Introducing the Graphic Designer’s Guide to Motion Graphics
And now, for something completely different
If I recap the latest Arsenal releases, we have things ranging from mockup templates, vector packs, to texture sets. Which is, don’t get me wrong, great. Today, I have a different product to put in your eager hands. Behold, the Graphic Designer’s Guide to Motion Graphics (A video course by Pete Maric).
Why this video class?
We have a great number of video tutorials already on the Arsenal. They cover Photoshop and Illustrator quite in depth, either through the vintage art approach from Jeff’s Beauty is a black hole Wacom illustration tutorial, or through the clean and detailed approach from Bill’s 100 series about vector illustration. One of the types of work we’ve only scratched the surface of so far is 3d modeling and motion graphics.
Well, the wait is over. We’ve enlisted an amazing contributor in Pete Maric (the brain behind Triplet 3d) to create a tutorial that would start from some of the Arsenal vectors most of you are already familiar with, and shows you how to create this kind of end result:
Exciting, right? In case the video isn’t loading, head straight to Vimeo.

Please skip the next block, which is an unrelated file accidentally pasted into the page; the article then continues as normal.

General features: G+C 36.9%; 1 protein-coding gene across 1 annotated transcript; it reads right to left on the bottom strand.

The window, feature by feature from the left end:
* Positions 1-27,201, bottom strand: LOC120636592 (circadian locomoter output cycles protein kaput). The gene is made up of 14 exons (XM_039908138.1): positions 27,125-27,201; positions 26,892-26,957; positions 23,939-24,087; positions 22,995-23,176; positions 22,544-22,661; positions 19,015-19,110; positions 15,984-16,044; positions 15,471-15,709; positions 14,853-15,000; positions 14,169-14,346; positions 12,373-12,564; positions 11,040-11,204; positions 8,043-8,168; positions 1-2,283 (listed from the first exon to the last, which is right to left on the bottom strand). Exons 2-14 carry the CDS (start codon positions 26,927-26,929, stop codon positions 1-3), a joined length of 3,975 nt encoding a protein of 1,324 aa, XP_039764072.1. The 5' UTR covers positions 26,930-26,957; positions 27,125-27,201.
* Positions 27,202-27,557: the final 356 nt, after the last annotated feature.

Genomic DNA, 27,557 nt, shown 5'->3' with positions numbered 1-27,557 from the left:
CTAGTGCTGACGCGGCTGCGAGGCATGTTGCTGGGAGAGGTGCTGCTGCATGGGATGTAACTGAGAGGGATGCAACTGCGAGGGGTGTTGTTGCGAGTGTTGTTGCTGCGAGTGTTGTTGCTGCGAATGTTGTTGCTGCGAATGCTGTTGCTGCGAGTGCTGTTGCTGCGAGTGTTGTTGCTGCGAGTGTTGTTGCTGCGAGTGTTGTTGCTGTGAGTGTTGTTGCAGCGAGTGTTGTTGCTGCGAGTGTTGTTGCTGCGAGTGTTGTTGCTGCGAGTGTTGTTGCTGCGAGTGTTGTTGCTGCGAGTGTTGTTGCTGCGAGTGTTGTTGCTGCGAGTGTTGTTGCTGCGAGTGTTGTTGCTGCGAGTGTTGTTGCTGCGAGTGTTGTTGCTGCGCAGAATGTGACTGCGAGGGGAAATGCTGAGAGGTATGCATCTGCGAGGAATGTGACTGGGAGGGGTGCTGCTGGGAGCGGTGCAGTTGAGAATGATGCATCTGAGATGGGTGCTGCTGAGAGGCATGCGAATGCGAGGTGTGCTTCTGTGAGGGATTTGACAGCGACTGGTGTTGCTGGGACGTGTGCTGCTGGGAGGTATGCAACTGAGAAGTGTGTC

Let’s have a look at what Pete is covering
- Planning your work with story boards
- Setting up vector artwork for import into Cinema 4D
- Creating 3D geometry based on vector paths
- Materials and setting selections
- Animation techniques using manual keyframing, MoGraph cloners, and splines
- Adjusting animation parameters using Cinema 4D’s timeline
- Three-point light set-up
- Render settings
- Post-production techniques in After Effects
- Sound Design using Garage Band (obviously Mac only, sorry Windows users – but there are Windows alternatives)
You can also read the full table of contents. It basically gives you the keys to understand the basics of 3d modeling and of motion graphics to animate simple elements, using various techniques. The demo video is obviously a combination of everything that’s covered, but you can do simpler, shorter, longer, more complex, etc.
In order to help the people (like me) that are a bit scared by the Cinema 4D interface, he did a “Cinema 4D 101” kind of series on his blog. It’s pretty great, and well detailed. There are eight posts in the series so far. I now officially don’t have any more excuses to not learn it. And neither do you!
Where can you get it?
On the Arsenal, of course!